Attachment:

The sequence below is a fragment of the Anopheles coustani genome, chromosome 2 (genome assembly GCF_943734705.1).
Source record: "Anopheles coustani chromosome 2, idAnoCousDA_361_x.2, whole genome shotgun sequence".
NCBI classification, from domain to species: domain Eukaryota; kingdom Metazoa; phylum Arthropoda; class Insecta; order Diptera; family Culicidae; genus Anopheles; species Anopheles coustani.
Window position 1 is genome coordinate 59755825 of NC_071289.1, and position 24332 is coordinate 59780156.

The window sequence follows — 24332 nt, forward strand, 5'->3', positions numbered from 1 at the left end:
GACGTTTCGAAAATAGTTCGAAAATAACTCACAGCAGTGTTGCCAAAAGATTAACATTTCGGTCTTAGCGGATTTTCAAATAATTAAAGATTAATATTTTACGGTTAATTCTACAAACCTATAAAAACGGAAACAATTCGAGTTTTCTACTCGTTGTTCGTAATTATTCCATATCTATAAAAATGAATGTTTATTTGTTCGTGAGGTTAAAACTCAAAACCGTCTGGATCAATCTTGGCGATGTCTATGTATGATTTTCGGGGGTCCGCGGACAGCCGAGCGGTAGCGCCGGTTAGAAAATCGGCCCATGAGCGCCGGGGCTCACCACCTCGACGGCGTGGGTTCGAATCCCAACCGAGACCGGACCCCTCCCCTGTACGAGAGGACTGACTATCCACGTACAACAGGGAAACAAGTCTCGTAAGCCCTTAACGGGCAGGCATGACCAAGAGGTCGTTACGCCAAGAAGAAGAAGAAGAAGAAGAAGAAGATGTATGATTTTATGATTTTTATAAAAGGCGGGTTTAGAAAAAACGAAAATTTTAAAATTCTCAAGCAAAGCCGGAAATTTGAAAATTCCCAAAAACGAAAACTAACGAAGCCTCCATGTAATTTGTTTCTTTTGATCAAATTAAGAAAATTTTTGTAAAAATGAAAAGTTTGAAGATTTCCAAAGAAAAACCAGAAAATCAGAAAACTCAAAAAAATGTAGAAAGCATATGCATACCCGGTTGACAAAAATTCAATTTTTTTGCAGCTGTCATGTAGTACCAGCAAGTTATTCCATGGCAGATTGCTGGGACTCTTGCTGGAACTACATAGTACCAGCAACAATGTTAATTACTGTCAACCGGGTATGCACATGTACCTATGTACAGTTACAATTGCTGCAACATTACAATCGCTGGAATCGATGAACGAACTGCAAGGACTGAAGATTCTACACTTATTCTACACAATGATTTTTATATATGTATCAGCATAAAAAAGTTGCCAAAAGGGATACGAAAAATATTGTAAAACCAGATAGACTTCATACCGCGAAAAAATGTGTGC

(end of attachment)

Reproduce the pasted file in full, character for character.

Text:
The sequence below is a fragment of the Anopheles coustani genome, chromosome 2 (genome assembly GCF_943734705.1).
Source record: "Anopheles coustani chromosome 2, idAnoCousDA_361_x.2, whole genome shotgun sequence".
NCBI classification, from domain to species: domain Eukaryota; kingdom Metazoa; phylum Arthropoda; class Insecta; order Diptera; family Culicidae; genus Anopheles; species Anopheles coustani.
Window position 1 is genome coordinate 59755825 of NC_071289.1, and position 24332 is coordinate 59780156.

The window sequence follows — 24332 nt, forward strand, 5'->3', positions numbered from 1 at the left end:
GACGTTTCGAAAATAGTTCGAAAATAACTCACAGCAGTGTTGCCAAAAGATTAACATTTCGGTCTTAGCGGATTTTCAAATAATTAAAGATTAATATTTTACGGTTAATTCTACAAACCTATAAAAACGGAAACAATTCGAGTTTTCTACTCGTTGTTCGTAATTATTCCATATCTATAAAAATGAATGTTTATTTGTTCGTGAGGTTAAAACTCAAAACCGTCTGGATCAATCTTGGCGATGTCTATGTATGATTTTCGGGGGTCCGCGGACAGCCGAGCGGTAGCGCCGGTTAGAAAATCGGCCCATGAGCGCCGGGGCTCACCACCTCGACGGCGTGGGTTCGAATCCCAACCGAGACCGGACCCCTCCCCTGTACGAGAGGACTGACTATCCACGTACAACAGGGAAACAAGTCTCGTAAGCCCTTAACGGGCAGGCATGACCAAGAGGTCGTTACGCCAAGAAGAAGAAGAAGAAGAAGAAGAAGATGTATGATTTTATGATTTTTATAAAAGGCGGGTTTAGAAAAAACGAAAATTTTAAAATTCTCAAGCAAAGCCGGAAATTTGAAAATTCCCAAAAACGAAAACTAACGAAGCCTCCATGTAATTTGTTTCTTTTGATCAAATTAAGAAAATTTTTGTAAAAATGAAAAGTTTGAAGATTTCCAAAGAAAAACCAGAAAATCAGAAAACTCAAAAAAATGTAGAAAGCATATGCATACCCGGTTGACAAAAATTCAATTTTTTTGCAGCTGTCATGTAGTACCAGCAAGTTATTCCATGGCAGATTGCTGGGACTCTTGCTGGAACTACATAGTACCAGCAACAATGTTAATTACTGTCAACCGGGTATGCACATGTACCTATGTACAGTTACAATTGCTGCAACATTACAATCGCTGGAATCGATGAACGAACTGCAAGGACTGAAGATTCTACACTTATTCTACACAATGATTTTTATATATGTATCAGCATAAAAAAGTTGCCAAAAGGGATACGAAAAATATTGTAAAACCAGATAGACTTCATACCGCGAAAAAATGTGTGC